This past May 12 the Pew Research Center published their most recent religious survey titled America’s Changing Religious Landscape. There was an overall fall of Christians in America from 78.4% to 70.6% during the time period of 2007 to 2014. This was almost matched by the increase in those who claim no religious affiliation from 16.1% to 22.8%. Those claiming no religious affiliation are called the “nones.” There was a slight rise in those professing a non-Christian faith from 4.7% to 5.9%.
The Christian group facing the greatest decline was Mainline Protestants from 18.1% to 14.7%, followed by Catholics from 23.9% to 20.8%, with Evangelical Protestants experiencing the least decline from 26.3% to 25.4%.
Statistical data is difficult to interpret accurately, but they do give us a glimpse of trends and given the current cultural climate and its clash with orthodox Christianity, the decline of Christianity’s popularity is not all that strange.
Some within the body of believers are claiming this is the apostasy or “falling away” foretold in Second Thessalonians 2:3. Others see the decline as the exit of nominal Christians who were never committed to Christ or His church and have been easily swayed by the rise of atheism, agnosticism and other secular viewpoints.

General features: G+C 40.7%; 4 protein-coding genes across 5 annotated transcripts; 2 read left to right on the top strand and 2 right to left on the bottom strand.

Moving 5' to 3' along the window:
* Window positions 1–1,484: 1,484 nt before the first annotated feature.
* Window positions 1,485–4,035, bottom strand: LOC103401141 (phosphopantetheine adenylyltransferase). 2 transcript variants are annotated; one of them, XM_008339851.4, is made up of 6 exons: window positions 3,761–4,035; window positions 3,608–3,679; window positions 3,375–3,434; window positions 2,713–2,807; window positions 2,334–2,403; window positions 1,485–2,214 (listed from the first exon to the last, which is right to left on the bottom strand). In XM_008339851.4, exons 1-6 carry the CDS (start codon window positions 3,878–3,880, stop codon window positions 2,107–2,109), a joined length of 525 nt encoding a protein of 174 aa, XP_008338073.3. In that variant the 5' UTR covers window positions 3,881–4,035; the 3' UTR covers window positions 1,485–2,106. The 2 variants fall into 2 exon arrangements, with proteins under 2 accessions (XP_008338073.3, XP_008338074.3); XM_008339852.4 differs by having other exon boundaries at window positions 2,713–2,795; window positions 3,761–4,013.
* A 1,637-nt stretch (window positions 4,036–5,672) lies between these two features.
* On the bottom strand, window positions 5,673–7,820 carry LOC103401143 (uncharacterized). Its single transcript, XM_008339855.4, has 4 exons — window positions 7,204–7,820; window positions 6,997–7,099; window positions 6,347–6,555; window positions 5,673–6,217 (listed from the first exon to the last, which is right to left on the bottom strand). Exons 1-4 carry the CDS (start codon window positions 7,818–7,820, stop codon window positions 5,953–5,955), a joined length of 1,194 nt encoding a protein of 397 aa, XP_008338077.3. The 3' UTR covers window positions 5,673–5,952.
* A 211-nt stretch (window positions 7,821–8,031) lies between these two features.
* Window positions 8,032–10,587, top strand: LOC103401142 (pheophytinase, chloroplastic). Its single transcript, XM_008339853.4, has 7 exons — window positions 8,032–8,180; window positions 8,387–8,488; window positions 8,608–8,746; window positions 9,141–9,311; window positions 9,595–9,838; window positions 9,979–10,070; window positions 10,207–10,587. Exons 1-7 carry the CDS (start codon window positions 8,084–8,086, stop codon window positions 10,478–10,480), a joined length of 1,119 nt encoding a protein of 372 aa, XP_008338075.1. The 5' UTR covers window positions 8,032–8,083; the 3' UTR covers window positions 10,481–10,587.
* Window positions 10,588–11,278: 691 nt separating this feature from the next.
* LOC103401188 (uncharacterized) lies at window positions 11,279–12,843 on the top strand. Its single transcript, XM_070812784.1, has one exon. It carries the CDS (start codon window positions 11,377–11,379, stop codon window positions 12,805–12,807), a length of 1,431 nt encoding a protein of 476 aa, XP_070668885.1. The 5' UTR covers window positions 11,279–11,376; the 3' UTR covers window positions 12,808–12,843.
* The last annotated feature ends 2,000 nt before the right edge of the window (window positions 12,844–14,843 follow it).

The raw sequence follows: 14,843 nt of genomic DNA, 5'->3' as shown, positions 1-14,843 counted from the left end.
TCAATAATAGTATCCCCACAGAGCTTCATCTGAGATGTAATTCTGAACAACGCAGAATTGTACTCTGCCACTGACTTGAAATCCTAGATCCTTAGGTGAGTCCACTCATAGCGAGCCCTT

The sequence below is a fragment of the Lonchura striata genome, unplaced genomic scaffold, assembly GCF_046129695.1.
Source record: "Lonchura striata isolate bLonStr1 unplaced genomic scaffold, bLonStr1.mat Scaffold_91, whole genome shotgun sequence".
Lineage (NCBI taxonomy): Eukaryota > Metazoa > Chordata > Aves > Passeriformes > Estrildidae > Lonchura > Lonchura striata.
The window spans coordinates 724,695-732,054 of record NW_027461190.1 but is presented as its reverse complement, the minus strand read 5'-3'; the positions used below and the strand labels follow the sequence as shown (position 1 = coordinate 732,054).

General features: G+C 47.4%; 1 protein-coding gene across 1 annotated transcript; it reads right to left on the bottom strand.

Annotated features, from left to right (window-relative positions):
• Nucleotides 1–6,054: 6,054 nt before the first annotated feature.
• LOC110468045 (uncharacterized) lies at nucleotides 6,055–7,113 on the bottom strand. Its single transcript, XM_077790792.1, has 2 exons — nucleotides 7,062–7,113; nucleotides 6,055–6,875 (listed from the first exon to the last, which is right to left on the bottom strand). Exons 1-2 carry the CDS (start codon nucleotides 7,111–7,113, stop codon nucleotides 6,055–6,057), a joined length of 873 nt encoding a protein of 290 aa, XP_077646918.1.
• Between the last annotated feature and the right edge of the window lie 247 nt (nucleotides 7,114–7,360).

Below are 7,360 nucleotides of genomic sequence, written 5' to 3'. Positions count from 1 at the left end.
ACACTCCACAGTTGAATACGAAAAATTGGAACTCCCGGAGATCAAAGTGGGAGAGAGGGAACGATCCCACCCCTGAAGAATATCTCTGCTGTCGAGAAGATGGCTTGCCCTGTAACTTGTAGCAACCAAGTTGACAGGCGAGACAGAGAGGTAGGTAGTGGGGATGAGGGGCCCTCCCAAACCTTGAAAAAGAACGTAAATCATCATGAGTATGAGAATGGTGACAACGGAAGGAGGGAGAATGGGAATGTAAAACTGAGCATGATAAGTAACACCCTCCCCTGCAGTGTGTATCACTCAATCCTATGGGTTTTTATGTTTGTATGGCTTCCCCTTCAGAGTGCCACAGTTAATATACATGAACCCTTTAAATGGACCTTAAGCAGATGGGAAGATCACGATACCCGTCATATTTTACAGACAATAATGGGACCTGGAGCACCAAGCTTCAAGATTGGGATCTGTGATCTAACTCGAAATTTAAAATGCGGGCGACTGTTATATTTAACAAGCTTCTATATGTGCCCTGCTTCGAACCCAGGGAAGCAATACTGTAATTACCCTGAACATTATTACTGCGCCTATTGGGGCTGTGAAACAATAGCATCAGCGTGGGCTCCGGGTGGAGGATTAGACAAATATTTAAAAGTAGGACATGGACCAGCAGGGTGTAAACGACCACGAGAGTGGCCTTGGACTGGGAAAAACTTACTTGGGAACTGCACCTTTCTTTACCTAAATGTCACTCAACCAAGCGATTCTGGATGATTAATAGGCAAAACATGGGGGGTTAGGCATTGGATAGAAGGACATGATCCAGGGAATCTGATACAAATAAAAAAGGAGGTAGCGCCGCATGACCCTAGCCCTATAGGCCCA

Russell Moore the president of the Southern Baptist Convention’s Ethics and Religious Liberty Commission views these findings as “good news.” Moore said, “Christianity isn’t normal anymore. It never should have been. The increasing strangeness of Christianity might be bad news for America, but it’s good news for the church.” He went on to say, “The churches that are thriving are the vibrant, countercultural congregations that aren’t afraid to not be seen as normal to the surrounding culture.”
The apostle John saw a similar defection in his day, “They went out from us, but they were not really of us; for if they had been of us, they would have remained with us; but they went out, so that it would be shown that they all are not of us,” 1 John 2:19. Difficult times help to define the lines of demarcation of who is committed to Christ and who is not.
Those who say these results portend the fall of Christianity and the death of the church are overly optimistic. The church while still in its infancy survived the full brunt of persecution levied by the Roman Empire; it not only survived, it thrived. It will take more than name-calling, lack of popularity and a handful of adverse court decisions to kill the greatest movement in the history of mankind.
John had something to say about that as well, “Greater is He who is in you than he who is in the world,” 1 John 4:4.